Flour, water, yeast, salt, and fat (if used) are combined together, together with minor ingredients widespread to many bread-making methods, resembling Vitamin C, emulsifiers and enzymes. The dough is then mechanically blended for about three minutes. The excessive-shear mixing generates excessive temperatures in the dough, which is cooled in some superior mixers utilizing a cooling jacket. Chilled water or ice may also be used to counteract the temperature rise during excessive-pace mixing. Air stress in the mixer headspace may be managed to keep fuel bubbles at the desired measurement and number. Typical working regimes are strain followed by vacuum, and atmospheric adopted by vacuum. The stress management throughout mixing impacts the fineness of crumb texture in the completed bread.

In typical high-volume bread-production, the dough is reduce into individual items and allowed to «get better» for 5-8 minutes (intermediate proofing). Each piece of dough is then formed, positioned in a baking tin and moved to the humidity- and temperature-managed proofing chamber, the place it sits for about 45-50 minutes. It is then baked for 17-25 minutes at 450 °F (about 230 °C). After baking, the loaves are removed from the baking tin after which go to the cooler, the place, about two hours later, they’re made ready for despatch, sliced and packaged if required.[6] In UK-standard bread, the dough piece is «cross-panned» on the moulding stage; this entails cutting the dough piece into four and turning each piece by 90° before placing it within the baking tin. Cross-panned bread appears to have a finer and whiter crumb texture than the elliptical shape of the crumb bubble construction ensuing from a distinct orientation,[clarification needed] is simpler to slice, 筑後 ランチ 人気 and tends to be extra resistant to tearing when spreading merchandise reminiscent of butter on the floor.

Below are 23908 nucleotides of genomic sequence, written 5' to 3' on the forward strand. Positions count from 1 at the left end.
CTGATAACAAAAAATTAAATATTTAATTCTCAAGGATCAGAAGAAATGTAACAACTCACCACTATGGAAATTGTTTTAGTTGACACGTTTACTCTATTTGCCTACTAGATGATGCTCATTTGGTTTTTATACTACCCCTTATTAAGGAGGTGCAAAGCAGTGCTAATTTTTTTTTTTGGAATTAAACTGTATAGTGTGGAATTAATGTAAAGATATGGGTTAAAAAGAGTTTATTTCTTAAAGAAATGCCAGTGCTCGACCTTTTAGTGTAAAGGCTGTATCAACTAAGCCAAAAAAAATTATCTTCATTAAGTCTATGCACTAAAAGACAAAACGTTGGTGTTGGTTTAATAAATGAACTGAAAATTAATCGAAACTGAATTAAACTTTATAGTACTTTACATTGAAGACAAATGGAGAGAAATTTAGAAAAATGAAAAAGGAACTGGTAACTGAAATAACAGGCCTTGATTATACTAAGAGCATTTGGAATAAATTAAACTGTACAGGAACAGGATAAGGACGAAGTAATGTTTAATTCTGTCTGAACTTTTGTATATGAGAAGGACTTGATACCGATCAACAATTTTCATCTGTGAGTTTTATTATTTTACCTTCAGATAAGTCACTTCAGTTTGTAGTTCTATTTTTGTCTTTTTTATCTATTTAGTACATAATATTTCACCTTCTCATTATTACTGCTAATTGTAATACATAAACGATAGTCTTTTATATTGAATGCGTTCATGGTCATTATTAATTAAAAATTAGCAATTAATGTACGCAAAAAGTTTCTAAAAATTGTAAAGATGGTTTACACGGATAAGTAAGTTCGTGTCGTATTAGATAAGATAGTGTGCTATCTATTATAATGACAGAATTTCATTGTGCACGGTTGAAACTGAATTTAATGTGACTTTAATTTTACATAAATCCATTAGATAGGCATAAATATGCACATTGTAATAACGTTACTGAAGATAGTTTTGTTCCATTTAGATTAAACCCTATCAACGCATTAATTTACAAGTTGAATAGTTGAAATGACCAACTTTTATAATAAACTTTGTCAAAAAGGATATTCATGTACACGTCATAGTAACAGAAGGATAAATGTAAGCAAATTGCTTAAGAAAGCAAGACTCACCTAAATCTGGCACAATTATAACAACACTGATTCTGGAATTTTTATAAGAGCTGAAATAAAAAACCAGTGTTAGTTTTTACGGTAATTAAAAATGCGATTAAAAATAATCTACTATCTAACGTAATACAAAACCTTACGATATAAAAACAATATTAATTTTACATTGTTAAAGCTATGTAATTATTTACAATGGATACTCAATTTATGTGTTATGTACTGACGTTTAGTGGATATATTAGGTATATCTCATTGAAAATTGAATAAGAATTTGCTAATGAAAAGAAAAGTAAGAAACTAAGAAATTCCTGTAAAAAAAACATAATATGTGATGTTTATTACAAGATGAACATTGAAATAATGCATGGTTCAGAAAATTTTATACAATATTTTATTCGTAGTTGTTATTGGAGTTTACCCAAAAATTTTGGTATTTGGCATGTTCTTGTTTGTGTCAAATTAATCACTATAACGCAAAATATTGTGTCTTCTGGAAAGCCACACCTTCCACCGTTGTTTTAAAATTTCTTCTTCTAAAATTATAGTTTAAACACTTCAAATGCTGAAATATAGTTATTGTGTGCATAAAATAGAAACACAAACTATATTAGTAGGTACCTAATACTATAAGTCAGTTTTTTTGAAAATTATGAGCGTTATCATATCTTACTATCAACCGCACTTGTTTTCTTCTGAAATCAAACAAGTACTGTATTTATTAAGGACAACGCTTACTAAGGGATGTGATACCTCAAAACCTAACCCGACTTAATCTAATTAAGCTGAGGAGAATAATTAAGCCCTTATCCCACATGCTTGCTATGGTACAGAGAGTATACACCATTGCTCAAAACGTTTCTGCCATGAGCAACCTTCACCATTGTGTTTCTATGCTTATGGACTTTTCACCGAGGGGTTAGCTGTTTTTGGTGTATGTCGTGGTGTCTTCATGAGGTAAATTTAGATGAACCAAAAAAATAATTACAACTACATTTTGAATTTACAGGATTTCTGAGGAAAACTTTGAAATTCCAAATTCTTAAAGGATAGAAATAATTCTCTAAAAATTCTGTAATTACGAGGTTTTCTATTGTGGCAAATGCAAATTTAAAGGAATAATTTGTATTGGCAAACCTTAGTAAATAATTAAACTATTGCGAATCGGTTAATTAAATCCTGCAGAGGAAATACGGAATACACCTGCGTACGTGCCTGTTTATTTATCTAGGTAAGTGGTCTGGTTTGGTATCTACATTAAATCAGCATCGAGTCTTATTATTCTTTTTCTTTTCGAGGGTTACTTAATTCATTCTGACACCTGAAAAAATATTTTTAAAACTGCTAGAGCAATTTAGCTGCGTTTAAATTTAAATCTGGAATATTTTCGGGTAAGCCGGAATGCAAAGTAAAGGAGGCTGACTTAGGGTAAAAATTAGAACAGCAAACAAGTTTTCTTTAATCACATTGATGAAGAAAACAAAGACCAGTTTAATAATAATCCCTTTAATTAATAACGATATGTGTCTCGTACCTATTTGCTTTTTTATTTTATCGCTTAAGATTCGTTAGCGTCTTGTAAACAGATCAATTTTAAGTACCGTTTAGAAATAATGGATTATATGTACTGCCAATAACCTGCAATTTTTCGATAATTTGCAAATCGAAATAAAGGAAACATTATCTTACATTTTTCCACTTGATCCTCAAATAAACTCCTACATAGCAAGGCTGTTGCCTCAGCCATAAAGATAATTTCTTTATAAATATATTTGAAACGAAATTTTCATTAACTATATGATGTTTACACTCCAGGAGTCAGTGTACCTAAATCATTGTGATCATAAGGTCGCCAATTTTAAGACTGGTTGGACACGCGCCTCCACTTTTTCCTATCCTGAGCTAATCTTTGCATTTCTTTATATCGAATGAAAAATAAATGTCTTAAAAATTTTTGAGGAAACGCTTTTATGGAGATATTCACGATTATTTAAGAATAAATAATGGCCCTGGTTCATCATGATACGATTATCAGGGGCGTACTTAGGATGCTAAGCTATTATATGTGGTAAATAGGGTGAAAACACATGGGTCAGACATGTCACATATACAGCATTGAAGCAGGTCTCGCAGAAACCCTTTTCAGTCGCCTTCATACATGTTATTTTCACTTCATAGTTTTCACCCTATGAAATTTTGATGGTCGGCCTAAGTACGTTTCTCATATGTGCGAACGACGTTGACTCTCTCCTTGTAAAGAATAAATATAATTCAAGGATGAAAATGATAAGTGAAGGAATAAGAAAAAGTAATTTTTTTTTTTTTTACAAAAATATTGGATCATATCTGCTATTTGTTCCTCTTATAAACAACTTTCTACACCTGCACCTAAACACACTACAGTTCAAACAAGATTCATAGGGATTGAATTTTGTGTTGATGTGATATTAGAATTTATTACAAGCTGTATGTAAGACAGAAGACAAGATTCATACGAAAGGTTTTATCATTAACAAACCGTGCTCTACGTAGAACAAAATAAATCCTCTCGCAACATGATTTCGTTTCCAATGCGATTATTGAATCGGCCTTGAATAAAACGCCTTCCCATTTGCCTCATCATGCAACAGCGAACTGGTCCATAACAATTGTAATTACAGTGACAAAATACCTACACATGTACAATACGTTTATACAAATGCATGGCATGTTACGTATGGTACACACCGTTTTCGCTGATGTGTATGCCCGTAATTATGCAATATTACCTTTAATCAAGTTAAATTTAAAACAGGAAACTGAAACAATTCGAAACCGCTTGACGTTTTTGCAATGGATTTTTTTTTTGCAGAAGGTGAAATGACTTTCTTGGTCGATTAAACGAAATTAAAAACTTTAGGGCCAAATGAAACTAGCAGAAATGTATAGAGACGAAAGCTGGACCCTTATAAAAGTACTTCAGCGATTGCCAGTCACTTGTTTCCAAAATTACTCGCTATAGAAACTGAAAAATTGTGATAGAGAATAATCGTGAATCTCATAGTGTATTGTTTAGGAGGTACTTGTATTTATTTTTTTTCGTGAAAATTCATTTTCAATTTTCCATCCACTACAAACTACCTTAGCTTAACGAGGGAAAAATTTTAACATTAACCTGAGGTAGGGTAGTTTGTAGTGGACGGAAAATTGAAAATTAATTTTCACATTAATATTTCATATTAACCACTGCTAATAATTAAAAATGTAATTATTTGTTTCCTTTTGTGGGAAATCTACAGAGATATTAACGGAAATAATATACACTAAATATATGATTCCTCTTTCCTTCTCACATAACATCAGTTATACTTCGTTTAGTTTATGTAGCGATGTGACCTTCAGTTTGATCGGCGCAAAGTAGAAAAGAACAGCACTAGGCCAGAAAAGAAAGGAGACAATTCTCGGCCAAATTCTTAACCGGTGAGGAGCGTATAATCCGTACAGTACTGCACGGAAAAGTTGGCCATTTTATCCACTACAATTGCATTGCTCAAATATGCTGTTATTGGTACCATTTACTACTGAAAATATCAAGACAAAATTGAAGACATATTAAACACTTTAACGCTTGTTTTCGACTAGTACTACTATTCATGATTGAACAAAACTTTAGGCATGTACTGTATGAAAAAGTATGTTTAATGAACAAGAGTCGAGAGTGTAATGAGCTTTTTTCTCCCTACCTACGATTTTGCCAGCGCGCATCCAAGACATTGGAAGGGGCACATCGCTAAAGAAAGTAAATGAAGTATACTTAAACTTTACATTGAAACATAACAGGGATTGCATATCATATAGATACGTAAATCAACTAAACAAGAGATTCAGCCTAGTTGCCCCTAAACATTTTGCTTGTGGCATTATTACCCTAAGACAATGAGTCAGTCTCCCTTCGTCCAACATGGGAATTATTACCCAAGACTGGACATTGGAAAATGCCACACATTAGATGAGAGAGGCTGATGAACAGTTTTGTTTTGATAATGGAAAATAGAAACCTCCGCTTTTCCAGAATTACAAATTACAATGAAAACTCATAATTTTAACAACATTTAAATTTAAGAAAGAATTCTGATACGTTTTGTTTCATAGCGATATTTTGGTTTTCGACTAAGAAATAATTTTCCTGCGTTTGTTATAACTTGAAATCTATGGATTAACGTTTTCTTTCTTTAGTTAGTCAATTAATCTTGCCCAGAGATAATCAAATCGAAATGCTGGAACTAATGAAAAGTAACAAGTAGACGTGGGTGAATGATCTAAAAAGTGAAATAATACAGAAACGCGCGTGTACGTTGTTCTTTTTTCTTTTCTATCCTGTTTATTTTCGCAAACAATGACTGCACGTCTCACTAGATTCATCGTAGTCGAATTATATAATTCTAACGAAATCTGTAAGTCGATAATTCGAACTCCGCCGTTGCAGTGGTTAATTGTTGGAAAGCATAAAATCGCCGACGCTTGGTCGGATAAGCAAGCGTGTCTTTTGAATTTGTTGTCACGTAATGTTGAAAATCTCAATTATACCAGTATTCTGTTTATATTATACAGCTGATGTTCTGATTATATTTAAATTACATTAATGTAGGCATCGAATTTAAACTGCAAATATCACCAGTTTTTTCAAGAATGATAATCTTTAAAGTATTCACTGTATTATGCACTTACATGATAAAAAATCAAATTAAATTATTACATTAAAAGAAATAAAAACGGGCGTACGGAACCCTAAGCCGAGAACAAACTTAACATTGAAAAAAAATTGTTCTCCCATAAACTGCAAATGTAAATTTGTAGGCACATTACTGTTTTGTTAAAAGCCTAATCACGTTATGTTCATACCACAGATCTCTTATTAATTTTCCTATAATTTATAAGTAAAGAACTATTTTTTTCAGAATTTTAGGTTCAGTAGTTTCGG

As of 2009[update], 80% of bread made within the United Kingdom, Australia, New Zealand, and India, used the process. Many smaller bakers use the CBP to mix their dough which they then course of by hand.[citation wanted]